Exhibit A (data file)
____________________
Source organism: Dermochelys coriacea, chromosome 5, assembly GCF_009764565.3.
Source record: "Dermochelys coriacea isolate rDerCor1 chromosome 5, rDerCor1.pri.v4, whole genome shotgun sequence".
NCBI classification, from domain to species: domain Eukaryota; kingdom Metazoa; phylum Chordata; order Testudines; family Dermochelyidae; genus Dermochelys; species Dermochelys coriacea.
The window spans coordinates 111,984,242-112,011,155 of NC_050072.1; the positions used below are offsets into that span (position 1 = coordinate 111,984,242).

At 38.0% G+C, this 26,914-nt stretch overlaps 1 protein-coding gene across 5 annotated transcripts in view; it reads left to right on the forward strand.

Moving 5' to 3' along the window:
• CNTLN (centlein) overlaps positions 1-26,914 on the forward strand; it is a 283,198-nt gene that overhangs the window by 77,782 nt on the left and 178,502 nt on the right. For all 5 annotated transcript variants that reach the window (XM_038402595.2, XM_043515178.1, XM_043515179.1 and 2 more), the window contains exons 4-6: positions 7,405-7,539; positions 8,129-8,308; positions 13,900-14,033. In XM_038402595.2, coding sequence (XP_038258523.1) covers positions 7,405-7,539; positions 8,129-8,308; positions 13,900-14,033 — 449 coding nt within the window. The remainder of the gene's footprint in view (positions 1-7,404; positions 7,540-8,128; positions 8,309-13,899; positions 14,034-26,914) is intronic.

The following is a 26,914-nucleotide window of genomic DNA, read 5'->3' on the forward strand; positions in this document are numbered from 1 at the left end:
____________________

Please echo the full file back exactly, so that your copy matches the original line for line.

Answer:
Source organism: Dermochelys coriacea, chromosome 5, assembly GCF_009764565.3.
Source record: "Dermochelys coriacea isolate rDerCor1 chromosome 5, rDerCor1.pri.v4, whole genome shotgun sequence".
NCBI classification, from domain to species: domain Eukaryota; kingdom Metazoa; phylum Chordata; order Testudines; family Dermochelyidae; genus Dermochelys; species Dermochelys coriacea.
The window spans coordinates 111,984,242-112,011,155 of NC_050072.1; the positions used below are offsets into that span (position 1 = coordinate 111,984,242).

At 38.0% G+C, this 26,914-nt stretch overlaps 1 protein-coding gene across 5 annotated transcripts in view; it reads left to right on the forward strand.

Moving 5' to 3' along the window:
• CNTLN (centlein) overlaps positions 1-26,914 on the forward strand; it is a 283,198-nt gene that overhangs the window by 77,782 nt on the left and 178,502 nt on the right. For all 5 annotated transcript variants that reach the window (XM_038402595.2, XM_043515178.1, XM_043515179.1 and 2 more), the window contains exons 4-6: positions 7,405-7,539; positions 8,129-8,308; positions 13,900-14,033. In XM_038402595.2, coding sequence (XP_038258523.1) covers positions 7,405-7,539; positions 8,129-8,308; positions 13,900-14,033 — 449 coding nt within the window. The remainder of the gene's footprint in view (positions 1-7,404; positions 7,540-8,128; positions 8,309-13,899; positions 14,034-26,914) is intronic.

The following is a 26,914-nucleotide window of genomic DNA, read 5'->3' on the forward strand; positions in this document are numbered from 1 at the left end: